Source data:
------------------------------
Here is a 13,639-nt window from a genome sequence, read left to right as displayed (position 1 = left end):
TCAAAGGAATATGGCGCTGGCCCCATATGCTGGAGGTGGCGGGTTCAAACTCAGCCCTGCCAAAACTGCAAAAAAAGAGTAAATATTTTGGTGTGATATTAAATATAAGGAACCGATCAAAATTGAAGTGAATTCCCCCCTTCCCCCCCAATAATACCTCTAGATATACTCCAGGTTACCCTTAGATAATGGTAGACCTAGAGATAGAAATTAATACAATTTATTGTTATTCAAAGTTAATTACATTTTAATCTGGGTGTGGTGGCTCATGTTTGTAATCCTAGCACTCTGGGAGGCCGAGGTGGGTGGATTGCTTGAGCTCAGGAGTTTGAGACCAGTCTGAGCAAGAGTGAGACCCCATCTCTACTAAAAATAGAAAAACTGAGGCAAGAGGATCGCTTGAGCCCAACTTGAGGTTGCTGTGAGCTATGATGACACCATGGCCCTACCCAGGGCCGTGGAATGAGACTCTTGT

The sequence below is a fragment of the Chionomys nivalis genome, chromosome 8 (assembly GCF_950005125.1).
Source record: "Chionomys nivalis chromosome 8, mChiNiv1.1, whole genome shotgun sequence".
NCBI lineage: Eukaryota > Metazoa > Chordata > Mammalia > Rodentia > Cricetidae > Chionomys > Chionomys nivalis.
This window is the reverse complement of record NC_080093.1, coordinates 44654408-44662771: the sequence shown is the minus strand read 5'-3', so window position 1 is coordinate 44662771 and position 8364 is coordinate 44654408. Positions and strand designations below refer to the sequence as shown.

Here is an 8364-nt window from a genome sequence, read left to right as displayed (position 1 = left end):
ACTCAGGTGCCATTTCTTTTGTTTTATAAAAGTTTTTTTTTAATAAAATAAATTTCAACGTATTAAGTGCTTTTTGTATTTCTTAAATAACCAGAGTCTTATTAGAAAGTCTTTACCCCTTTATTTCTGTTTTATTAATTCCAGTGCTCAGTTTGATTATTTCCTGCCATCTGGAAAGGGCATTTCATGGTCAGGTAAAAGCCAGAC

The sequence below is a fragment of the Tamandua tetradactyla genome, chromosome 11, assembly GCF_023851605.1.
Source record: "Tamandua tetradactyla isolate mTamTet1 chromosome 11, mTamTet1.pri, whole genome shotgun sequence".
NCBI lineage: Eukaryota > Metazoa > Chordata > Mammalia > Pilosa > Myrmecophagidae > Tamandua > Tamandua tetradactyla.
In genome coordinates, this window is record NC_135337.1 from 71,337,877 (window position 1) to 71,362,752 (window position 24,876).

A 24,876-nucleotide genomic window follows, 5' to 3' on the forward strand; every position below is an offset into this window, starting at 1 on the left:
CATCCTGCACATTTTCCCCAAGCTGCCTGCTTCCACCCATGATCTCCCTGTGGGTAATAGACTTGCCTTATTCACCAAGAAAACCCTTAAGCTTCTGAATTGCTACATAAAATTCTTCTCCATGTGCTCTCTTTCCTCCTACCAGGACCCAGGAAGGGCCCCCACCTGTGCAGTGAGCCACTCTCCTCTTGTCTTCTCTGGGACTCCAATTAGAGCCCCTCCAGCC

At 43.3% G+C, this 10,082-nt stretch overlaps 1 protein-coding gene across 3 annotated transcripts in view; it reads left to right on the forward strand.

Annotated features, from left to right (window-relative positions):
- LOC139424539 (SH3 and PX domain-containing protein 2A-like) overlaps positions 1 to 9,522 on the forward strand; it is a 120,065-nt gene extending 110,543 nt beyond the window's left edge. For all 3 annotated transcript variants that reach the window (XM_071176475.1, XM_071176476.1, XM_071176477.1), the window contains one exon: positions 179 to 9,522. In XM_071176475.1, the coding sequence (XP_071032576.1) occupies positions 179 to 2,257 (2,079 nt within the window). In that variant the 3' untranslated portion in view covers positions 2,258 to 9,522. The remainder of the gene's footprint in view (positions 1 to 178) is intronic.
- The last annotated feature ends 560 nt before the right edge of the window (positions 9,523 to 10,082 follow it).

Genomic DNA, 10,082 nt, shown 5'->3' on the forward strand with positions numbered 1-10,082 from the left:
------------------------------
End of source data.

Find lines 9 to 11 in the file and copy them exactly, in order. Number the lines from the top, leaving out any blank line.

The sequence below is a fragment of the Tamandua tetradactyla genome, chromosome 11, assembly GCF_023851605.1.
Source record: "Tamandua tetradactyla isolate mTamTet1 chromosome 11, mTamTet1.pri, whole genome shotgun sequence".
NCBI lineage: Eukaryota > Metazoa > Chordata > Mammalia > Pilosa > Myrmecophagidae > Tamandua > Tamandua tetradactyla.